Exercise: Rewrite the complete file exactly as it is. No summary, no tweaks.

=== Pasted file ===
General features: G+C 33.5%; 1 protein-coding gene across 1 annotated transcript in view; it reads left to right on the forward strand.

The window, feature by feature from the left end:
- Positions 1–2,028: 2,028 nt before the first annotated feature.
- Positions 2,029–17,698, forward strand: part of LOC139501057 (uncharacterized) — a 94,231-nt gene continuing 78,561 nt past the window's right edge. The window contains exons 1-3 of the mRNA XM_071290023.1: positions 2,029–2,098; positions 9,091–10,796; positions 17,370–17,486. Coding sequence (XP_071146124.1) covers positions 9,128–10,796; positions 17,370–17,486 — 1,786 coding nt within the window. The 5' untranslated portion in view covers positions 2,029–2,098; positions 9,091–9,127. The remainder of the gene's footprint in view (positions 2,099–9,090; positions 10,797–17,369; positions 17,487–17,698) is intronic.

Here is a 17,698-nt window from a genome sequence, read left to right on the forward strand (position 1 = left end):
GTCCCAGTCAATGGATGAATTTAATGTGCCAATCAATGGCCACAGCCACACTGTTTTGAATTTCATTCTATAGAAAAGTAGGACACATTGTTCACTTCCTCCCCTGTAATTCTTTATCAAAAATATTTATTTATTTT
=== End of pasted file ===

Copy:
General features: G+C 33.5%; 1 protein-coding gene across 1 annotated transcript in view; it reads left to right on the forward strand.

The window, feature by feature from the left end:
- Positions 1–2,028: 2,028 nt before the first annotated feature.
- Positions 2,029–17,698, forward strand: part of LOC139501057 (uncharacterized) — a 94,231-nt gene continuing 78,561 nt past the window's right edge. The window contains exons 1-3 of the mRNA XM_071290023.1: positions 2,029–2,098; positions 9,091–10,796; positions 17,370–17,486. Coding sequence (XP_071146124.1) covers positions 9,128–10,796; positions 17,370–17,486 — 1,786 coding nt within the window. The 5' untranslated portion in view covers positions 2,029–2,098; positions 9,091–9,127. The remainder of the gene's footprint in view (positions 2,099–9,090; positions 10,797–17,369; positions 17,487–17,698) is intronic.

Here is a 17,698-nt window from a genome sequence, read left to right on the forward strand (position 1 = left end):
GTCCCAGTCAATGGATGAATTTAATGTGCCAATCAATGGCCACAGCCACACTGTTTTGAATTTCATTCTATAGAAAAGTAGGACACATTGTTCACTTCCTCCCCTGTAATTCTTTATCAAAAATATTTATTTATTTT